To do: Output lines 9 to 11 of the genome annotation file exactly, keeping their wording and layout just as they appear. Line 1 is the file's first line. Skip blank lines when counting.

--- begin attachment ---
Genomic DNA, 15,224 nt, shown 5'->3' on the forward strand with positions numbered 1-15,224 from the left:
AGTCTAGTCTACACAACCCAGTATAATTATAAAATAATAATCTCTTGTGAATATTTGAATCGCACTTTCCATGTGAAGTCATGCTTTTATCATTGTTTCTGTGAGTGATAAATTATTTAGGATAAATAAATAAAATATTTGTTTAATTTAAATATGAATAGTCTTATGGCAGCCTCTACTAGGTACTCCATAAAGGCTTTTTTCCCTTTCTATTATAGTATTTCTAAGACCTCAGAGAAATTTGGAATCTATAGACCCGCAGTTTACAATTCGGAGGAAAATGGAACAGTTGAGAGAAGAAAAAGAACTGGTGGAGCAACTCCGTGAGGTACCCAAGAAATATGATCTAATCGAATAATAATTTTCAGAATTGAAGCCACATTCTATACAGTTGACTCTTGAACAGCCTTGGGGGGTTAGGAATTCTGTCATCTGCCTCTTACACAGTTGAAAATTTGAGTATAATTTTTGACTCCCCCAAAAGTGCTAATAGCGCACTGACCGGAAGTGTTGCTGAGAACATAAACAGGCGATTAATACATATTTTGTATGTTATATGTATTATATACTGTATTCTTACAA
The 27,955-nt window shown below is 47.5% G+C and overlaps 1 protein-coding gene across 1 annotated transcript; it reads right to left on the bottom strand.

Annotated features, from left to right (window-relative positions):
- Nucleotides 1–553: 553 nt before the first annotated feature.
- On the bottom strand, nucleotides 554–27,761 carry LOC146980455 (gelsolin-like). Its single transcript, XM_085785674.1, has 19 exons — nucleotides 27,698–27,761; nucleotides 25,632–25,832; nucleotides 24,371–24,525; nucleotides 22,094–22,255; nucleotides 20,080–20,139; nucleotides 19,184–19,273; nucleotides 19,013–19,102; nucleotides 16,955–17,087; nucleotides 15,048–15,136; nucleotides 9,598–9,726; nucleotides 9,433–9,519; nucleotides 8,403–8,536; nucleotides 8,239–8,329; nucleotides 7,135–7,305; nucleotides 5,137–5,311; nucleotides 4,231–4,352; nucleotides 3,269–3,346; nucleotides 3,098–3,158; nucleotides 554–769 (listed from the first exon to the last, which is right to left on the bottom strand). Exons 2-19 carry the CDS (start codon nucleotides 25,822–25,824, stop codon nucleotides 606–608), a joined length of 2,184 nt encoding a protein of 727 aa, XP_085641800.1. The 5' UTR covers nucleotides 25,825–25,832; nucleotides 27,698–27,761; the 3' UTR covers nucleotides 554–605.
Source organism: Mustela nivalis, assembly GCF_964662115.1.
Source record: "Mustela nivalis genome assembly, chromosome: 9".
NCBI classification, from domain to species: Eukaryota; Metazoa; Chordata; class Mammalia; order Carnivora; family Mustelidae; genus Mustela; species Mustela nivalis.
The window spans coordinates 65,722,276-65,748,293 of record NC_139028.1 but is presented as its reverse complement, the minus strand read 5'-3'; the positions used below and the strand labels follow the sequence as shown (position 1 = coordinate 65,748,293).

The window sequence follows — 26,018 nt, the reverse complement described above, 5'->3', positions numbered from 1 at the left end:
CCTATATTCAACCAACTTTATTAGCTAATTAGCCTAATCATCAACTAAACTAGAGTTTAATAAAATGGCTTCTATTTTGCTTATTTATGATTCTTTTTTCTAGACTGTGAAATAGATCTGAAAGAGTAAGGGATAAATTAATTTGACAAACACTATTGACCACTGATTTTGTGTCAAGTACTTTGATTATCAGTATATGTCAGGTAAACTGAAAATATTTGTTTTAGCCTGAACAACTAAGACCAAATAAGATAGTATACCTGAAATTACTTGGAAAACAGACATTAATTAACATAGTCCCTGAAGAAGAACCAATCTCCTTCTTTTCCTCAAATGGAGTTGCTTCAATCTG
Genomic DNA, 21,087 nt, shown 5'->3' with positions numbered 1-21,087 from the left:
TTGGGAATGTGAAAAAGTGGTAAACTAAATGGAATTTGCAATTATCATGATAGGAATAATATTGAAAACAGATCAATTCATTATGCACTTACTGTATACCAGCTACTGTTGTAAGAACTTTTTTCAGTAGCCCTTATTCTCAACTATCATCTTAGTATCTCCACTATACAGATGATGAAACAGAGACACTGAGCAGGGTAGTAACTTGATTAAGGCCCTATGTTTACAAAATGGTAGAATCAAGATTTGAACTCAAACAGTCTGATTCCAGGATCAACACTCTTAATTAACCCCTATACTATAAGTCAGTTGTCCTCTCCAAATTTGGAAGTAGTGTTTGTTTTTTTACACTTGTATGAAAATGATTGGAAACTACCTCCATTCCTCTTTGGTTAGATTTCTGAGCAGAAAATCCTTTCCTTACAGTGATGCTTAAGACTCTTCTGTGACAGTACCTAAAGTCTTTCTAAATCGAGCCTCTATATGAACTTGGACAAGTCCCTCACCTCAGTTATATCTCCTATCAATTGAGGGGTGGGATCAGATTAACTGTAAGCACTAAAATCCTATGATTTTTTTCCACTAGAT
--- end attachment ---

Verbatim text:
NCBI classification, from domain to species: Eukaryota; Metazoa; Chordata; class Mammalia; order Carnivora; family Mustelidae; genus Mustela; species Mustela nivalis.
The window spans coordinates 65,722,276-65,748,293 of record NC_139028.1 but is presented as its reverse complement, the minus strand read 5'-3'; the positions used below and the strand labels follow the sequence as shown (position 1 = coordinate 65,748,293).

The window sequence follows — 26,018 nt, the reverse complement described above, 5'->3', positions numbered from 1 at the left end: